By Alex Nieuwland, Suarez International Staff Instructor
In my area of operations, home invasion is gaining in popularity as a tactic used by criminals. Apparently, cold burglaries with very precise information are preferred, but if that won’t work home invasion is considered as a perfectly acceptable alternative.
Recently, I started looking for more information on countering this specific tactic. Most of what I found was well-meaning but impractical advice or products. There was, however, some good along with the bad that I thought was worth passing on.
Types of home invasion
We typically think about home invasions as starting with a kicked-in door. That is not necessarily the case. Home invasions can be subdivided by their means of gaining entry: force, deception, stealth, garage, and carjacking. Force is what we commonly think of when we think of home invasions: a kick to the door knob. Deception means a ruse is used to get an occupant of the house to willingly open the door. Stealth means picking or “bumping” the lock, or entering though an unlocked door. Garage means gaining entry through the open garage door. And finally, there have been cases where home invasion victims were carjacked before being forced to drive to their own homes.
By thinking about home invasions in this light, we can better prepare our defenses against them. I also found some countermeasures that were new to me:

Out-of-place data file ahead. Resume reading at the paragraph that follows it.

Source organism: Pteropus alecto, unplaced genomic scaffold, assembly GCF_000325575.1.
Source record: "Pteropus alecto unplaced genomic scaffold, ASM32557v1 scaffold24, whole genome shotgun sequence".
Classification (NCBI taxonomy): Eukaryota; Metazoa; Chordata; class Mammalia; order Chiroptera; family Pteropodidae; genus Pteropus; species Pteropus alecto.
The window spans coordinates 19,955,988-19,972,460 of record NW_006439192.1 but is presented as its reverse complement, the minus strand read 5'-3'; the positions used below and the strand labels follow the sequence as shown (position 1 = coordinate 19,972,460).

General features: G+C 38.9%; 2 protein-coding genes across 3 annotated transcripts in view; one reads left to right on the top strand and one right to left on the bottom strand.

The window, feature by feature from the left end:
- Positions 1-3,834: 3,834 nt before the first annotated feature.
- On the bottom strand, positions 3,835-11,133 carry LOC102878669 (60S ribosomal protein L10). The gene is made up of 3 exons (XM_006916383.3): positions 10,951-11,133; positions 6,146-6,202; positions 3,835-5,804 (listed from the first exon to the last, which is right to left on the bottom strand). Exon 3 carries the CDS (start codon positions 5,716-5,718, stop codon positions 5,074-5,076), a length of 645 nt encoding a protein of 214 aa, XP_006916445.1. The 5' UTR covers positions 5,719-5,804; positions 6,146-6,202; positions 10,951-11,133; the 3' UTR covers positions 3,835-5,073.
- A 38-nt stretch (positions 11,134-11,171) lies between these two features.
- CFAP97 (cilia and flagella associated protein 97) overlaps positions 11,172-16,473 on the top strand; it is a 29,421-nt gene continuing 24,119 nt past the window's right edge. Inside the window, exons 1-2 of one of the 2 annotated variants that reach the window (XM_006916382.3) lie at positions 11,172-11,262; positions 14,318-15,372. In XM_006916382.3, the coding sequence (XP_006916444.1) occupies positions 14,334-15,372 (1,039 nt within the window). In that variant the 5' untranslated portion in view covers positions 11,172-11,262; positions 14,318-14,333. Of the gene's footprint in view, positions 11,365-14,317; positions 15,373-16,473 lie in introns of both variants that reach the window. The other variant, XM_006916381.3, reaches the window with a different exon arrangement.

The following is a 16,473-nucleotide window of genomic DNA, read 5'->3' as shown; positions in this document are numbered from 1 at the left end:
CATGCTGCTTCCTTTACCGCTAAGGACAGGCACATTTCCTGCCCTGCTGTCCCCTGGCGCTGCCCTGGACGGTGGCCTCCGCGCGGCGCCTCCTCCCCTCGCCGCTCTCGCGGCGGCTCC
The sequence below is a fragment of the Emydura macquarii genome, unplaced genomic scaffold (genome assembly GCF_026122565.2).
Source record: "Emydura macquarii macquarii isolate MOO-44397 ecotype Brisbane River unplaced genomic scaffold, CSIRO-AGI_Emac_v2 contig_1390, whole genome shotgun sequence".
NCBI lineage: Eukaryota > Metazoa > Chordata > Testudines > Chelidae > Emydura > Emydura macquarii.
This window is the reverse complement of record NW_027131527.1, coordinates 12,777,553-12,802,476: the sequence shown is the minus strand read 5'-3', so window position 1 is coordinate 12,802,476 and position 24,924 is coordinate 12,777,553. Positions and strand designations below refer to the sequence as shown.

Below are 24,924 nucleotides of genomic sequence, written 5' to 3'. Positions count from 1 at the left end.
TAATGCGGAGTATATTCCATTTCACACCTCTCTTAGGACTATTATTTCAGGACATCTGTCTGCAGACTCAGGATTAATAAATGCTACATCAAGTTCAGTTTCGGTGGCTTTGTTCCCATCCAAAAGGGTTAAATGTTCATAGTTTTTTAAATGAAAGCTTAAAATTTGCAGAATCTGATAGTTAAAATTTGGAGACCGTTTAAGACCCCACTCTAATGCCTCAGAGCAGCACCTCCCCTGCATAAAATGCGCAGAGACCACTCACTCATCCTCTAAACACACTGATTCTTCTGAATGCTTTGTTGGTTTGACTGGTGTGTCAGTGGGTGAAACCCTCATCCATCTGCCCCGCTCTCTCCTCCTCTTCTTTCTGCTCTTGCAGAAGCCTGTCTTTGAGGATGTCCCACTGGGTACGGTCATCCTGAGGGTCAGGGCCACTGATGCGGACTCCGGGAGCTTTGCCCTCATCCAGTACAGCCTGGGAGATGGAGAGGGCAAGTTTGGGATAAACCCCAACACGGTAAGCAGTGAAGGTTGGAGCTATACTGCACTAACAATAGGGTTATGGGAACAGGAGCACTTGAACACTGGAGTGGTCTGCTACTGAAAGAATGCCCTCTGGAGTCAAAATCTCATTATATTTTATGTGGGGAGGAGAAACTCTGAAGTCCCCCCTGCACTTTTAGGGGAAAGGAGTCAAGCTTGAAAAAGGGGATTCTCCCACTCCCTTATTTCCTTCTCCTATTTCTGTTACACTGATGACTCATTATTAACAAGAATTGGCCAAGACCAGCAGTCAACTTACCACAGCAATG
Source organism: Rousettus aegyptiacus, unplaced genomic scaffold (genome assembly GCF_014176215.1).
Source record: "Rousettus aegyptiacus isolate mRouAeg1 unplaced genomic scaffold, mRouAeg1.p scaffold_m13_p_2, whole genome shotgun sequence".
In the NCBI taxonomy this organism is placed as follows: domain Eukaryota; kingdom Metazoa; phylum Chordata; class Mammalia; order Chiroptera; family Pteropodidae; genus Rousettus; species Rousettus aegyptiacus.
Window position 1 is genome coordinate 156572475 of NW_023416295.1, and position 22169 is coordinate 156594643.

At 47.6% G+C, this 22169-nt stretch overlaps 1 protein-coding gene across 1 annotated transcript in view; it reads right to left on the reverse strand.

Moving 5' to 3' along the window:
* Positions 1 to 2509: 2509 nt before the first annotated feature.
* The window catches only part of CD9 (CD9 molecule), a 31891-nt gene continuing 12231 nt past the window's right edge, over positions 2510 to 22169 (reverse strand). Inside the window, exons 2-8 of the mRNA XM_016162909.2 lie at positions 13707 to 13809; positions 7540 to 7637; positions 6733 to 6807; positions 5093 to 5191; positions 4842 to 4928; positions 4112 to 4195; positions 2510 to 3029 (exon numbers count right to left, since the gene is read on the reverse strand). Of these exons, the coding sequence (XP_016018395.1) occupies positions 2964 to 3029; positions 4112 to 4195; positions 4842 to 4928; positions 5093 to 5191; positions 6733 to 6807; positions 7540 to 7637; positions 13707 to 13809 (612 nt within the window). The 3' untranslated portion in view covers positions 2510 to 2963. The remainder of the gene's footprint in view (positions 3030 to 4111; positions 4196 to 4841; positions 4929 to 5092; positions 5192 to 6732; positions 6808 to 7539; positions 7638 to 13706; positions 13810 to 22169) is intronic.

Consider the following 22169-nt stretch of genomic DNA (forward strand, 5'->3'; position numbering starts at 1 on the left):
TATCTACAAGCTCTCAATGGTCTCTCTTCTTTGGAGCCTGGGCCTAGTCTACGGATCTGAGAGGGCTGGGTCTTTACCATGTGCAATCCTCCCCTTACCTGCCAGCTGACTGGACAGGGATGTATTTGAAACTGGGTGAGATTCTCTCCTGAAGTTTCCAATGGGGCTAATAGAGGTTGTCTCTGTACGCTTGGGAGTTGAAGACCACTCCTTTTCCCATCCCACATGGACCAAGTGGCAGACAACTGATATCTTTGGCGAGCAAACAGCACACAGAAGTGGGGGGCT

The surprise doorstop
While you may have resolved to never open your locked house door for a stranger if there is any doubt about their intentions, never is a long time, and not every occupant of the home (your spouse?) may have bought into that. The surprise doorstop is some kind of device attached to the floor behind the door that allows the door to be opened a few inches while preventing someone from opening it further and entering through it. Unlike a door chain it is not apparent to the criminal until the criminal tries to force the door open further, showing his true intentions, and initiating the rest of your countermeasures.
The fatal funnel
Most readers will probably be familiar with the “safe room” concept, wherein one of the rooms in the house is hardened and equipped to act as the keep of your castle. Typically, a solid reinforced door is suggested for this purpose. Instead, a strengthened matte glass door could be used. If the home invaders try to force it, it would provide additional physical evidence that they were not satisfied with the valuables in the portion of your house already under their control, but wanted YOU and your family. At the same time, it would position the (backlit) home invaders in the kill zone of an ambush with a well-protected and well-armed defender on the inside of the door and a bullet trap in or on the wall facing the door on the outside.
To my mind, the shotgun would be the most suitable type of weapon for this application due to its ability to put multiple projectiles into the target with a single shot. A shotgun, however, is not the “wall of death” some claim it is. For example, at 7 yards, all of the pellets from my 18.5” barreled shotgun are still well within an 8” circle, so your marksmanship skills are still essential to your success.